In doing so the Court, citing Ahrens, said (p. 59):
"It would avail the petitioner nothing to consider his petition [in a post-conviction proceeding] as an application for writ of habeas corpus, as he was not in custody within the territorial limits of the court below at the time of the institution of this suit."
The First Circuit, in Duncan v. State of Maine, 295 F.2d 528 (1961), cert. den. 368 U.S. 998, 82 S. Ct. 624, 7 L. Ed. 2d 536 (1962), applied the Ahrens doctrine in a situation where the petitioner, at the time he applied for habeas corpus relief to the District Court of Maine, was serving a Maine state court sentence in the United States Penitentiary at Alcatraz, California, under a contract between the Attorney General of the United States and the Commissioner of Institutional Service of the State of Maine.
In affirming the dismissal of the habeas corpus petition by the District Court of Maine, the First Circuit held that under the Ahrens doctrine, the District Court did not have jurisdiction to entertain the petition by one originally held in custody in the District pursuant to a state court sentence but who, at the time of application for the habeas corpus writ, was being held outside the District Court's territorial jurisdiction by federal authorities acting under contract with the state for care of state prisoners.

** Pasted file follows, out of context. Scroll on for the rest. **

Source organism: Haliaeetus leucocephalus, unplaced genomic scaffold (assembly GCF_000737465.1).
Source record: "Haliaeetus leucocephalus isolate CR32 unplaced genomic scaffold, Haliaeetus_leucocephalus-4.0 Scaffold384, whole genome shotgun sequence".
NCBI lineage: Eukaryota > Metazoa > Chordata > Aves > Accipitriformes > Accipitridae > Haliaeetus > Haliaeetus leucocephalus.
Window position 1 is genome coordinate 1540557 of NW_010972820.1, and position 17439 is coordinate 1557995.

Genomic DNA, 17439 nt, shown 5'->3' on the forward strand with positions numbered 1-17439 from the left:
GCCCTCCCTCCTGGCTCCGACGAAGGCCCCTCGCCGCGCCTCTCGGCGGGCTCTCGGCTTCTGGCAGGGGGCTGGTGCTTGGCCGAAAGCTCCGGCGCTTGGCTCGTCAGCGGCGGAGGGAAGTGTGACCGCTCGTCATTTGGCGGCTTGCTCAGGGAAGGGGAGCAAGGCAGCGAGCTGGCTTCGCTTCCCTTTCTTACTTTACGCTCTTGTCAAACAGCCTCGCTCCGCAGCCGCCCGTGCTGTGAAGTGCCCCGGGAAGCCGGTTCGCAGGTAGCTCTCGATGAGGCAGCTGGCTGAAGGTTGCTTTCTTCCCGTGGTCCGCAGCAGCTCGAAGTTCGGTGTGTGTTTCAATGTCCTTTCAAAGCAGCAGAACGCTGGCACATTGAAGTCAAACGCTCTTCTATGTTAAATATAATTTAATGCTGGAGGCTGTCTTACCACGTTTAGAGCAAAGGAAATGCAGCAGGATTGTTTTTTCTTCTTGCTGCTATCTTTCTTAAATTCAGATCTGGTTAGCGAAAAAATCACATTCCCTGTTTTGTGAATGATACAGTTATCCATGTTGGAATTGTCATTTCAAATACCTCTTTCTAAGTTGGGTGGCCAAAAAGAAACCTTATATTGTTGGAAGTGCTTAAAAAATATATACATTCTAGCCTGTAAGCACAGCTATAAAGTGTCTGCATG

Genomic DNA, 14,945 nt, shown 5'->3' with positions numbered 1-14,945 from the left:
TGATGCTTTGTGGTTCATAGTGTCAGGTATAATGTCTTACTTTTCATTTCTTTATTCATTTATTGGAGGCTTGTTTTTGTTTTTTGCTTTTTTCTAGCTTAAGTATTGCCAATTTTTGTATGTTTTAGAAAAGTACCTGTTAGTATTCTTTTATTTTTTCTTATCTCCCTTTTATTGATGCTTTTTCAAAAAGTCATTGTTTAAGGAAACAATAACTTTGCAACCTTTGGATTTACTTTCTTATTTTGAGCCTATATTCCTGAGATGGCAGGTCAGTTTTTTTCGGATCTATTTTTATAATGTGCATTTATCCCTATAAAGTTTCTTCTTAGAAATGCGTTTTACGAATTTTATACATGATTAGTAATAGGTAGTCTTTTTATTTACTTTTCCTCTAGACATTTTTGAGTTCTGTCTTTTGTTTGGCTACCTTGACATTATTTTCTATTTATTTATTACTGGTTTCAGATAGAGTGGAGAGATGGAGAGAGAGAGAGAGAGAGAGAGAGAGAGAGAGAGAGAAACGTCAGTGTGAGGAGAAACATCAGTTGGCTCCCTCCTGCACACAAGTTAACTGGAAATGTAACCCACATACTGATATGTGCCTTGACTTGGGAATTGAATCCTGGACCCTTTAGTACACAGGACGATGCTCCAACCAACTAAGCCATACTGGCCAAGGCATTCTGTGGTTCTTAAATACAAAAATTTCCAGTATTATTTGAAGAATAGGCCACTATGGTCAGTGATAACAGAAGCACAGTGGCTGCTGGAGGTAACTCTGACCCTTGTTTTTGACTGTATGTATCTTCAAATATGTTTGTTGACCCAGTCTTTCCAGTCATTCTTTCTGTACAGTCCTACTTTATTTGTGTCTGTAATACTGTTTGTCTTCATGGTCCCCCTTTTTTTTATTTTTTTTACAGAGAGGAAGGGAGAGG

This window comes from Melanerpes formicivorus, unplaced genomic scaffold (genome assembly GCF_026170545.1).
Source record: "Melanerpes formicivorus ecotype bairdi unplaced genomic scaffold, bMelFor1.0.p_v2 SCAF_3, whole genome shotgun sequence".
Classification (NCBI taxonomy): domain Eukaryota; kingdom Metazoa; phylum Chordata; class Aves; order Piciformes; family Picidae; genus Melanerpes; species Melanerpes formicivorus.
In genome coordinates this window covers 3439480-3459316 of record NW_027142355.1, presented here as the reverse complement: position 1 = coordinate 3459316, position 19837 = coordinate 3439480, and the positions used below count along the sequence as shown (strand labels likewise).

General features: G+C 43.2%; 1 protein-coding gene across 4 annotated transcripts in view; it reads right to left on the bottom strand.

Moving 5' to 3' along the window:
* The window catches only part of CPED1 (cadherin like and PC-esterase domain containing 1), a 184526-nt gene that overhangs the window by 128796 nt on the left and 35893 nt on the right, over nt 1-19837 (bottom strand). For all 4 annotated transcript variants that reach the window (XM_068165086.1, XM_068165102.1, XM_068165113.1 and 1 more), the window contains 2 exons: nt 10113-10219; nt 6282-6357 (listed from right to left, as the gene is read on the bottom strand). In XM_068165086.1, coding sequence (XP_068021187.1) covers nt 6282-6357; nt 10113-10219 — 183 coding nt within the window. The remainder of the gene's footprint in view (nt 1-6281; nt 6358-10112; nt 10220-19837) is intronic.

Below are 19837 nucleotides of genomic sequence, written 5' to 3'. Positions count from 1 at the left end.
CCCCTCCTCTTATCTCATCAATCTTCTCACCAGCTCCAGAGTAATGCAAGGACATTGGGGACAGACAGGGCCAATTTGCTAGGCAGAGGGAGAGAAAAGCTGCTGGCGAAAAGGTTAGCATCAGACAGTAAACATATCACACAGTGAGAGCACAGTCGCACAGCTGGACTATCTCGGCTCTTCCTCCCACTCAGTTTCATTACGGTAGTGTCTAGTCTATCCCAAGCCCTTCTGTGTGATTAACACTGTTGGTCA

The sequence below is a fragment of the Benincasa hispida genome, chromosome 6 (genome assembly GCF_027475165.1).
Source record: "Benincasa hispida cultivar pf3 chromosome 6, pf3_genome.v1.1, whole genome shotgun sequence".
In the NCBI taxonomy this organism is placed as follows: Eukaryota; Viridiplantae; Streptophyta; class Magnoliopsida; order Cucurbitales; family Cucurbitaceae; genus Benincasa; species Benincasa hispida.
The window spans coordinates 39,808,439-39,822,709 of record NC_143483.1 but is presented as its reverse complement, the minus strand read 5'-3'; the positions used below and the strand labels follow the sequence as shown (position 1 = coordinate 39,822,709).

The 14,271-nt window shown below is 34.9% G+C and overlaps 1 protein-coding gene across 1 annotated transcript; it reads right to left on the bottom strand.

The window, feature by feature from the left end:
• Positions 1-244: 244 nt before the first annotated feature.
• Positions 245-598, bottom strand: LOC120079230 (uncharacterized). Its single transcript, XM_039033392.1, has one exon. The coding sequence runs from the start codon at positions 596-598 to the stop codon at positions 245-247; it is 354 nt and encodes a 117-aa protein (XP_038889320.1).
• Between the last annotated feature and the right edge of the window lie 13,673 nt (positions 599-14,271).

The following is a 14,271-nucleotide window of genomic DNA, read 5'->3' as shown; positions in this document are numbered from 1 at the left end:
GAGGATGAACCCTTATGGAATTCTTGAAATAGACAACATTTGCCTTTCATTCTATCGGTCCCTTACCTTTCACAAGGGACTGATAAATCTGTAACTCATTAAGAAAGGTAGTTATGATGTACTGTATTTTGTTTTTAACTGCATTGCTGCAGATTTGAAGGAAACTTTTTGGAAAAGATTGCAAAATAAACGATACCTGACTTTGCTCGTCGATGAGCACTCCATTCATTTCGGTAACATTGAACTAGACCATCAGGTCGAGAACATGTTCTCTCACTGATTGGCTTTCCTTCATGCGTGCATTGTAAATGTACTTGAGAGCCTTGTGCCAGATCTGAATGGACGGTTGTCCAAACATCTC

In Whiting v. Chew, Director, Parole Board, Richmond, Virginia, 273 F.2d 885 (4 Cir. 1960), cert. den. 362 U.S. 956, 80 S. Ct. 872, 4 L. Ed. 2d 873, the District Court for the Eastern District of Virginia dismissed a habeas corpus petition filed by a prisoner in the Ohio State Penitentiary naming Charles P. Chew, Director of the Virginia Parole Board, as defendant. The Virginia Parole Board had filed a detainer against the petitioner on the ground that he had violated the conditions of his Virginia parole.
In affirming the dismissal of the writ, the Court said (273 F.2d page 886):